- About the Food Safety Modernization Act
- FSMA Educational Resources
- Vermont Produce Safety Survey
- Additional FSMA Resources
- Questions about FSMA? Ask FDA!
- Contact VAAFM Staff
The Food Safety Modernization Act (FSMA), signed into law in 2011, gives the Federal Food & Drug Administration (FDA) broad new authority over many types of food production, processing, and distribution. In addition to giving FDA greater recall authority, FSMA charged FDA with establishing rules to prevent foodborne illness and protect public health. These seven rules are now final and in the process of being implemented. FSMA represents the largest overhaul of federal food safety laws since 1938.
In 2015 & 2016, the Federal Food & Drug Administration (FDA) finalized seven rules to implement FSMA. To view the full list of final FDA FSMA rules, visit the FDA’s FSMA Rules & Guidance for Industry.
On December 14, 2015, the Vermont Agency of Agriculture hosted FDA Deputy Commissioner for Foods & Veterinary Medicine Mike Taylor along with FDA subject matter experts for an overview of three final FSMA rules: Preventive Controls for Human Food, Produce Safety, and Preventive Controls for Animal Food. Links to FDA's presentations and meeting audio are below.
This rule, also known as the “Produce Safety Rule,” covers the production of raw agricultural commodities that are commonly consumed raw, such as strawberries, lettuce, melons, and spinach.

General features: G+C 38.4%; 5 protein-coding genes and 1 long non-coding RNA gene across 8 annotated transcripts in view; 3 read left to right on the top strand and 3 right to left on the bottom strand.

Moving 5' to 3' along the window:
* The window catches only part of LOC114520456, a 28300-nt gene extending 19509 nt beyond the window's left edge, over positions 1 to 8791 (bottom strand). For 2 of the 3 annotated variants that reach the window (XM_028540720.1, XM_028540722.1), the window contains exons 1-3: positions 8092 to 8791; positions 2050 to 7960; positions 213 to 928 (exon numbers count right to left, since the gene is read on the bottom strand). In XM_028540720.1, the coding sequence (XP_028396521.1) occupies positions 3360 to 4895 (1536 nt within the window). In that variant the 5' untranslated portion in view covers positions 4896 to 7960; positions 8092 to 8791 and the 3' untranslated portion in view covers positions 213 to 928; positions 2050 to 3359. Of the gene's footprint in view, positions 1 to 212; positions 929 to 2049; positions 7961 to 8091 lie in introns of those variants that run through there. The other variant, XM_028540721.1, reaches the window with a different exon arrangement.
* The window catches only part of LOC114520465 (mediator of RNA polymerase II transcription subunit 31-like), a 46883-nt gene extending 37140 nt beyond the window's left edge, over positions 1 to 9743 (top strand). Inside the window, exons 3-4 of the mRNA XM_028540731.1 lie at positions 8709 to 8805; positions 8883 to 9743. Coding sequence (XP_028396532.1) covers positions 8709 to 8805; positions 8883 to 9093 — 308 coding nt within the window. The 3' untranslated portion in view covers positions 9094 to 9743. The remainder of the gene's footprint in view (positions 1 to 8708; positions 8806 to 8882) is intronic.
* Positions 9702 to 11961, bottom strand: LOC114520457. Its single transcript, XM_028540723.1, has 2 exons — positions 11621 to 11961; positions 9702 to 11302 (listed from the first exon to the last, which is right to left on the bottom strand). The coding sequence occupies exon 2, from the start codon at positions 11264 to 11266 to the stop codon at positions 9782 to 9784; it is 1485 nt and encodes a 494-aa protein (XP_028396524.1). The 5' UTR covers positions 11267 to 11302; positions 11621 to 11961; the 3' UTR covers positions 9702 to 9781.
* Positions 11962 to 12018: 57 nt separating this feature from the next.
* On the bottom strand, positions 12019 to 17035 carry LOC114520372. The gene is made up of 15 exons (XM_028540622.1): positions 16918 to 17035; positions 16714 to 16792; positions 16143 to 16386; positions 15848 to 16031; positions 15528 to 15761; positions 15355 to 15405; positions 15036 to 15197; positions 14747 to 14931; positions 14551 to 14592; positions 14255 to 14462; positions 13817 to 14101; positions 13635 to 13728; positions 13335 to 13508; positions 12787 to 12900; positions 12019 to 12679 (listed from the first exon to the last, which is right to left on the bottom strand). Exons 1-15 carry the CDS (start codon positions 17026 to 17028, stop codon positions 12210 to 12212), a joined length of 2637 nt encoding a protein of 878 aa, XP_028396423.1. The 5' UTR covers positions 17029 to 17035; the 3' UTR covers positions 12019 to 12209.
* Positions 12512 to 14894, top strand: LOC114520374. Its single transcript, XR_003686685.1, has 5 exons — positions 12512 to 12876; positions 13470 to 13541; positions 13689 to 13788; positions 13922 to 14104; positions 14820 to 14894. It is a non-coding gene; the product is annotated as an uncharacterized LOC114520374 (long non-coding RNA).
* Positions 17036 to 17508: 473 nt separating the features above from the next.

Learn more about the Produce Safety Rule:
Current Good Manufacturing Practice and Hazard Analysis and Risk-Based Preventive Controls for Human Food
This rule is also known as the “Preventive Controls Rule” and addresses facilities that process food for human consumption, including value-added production on farm and at food hubs.
Learn more about the Preventative Controls Rule:
Current Good Manufacturing Practice and Hazard Analysis and Risk-Based Preventive Controls for Food for Animals
This rule is also known as the “Feed Rule” and applies to manufacturers of domestic and imported animal food, including pet food, animal feed, and raw materials and ingredients.
Learn more about the Feed Rule:
VAAFM has worked closely with FDA to ensure final rules that are feasible for the small-scale diversified agriculture that is critical to the food system in Vermont and New England and remains committed to protecting the Vermont brand and its reputation for quality.
Visit the Vermont Produce Safety page to learn more about VAAFM’s leadership role in the federal rulemaking process and our plans to provide outreach, education, and technical assistance to producers as they prepare for FSMA implementation and industry-wide changes.
Vermont Produce Safety Survey
If you grow, harvest, pack, or hold fresh produce for human consumption, you may be impacted by the FDA's Produce Safety Rule. This rule covers the growing, harvesting, packing and holding of raw agricultural commodities that are commonly consumed raw, such as strawberries, lettuce, melons, and spinach. FDA defines produce as any fruit or vegetable—including mixes of intact fruits and vegetables—as well as mushrooms, sprouts (irrespective of seed source), peanuts, tree nuts, and herbs.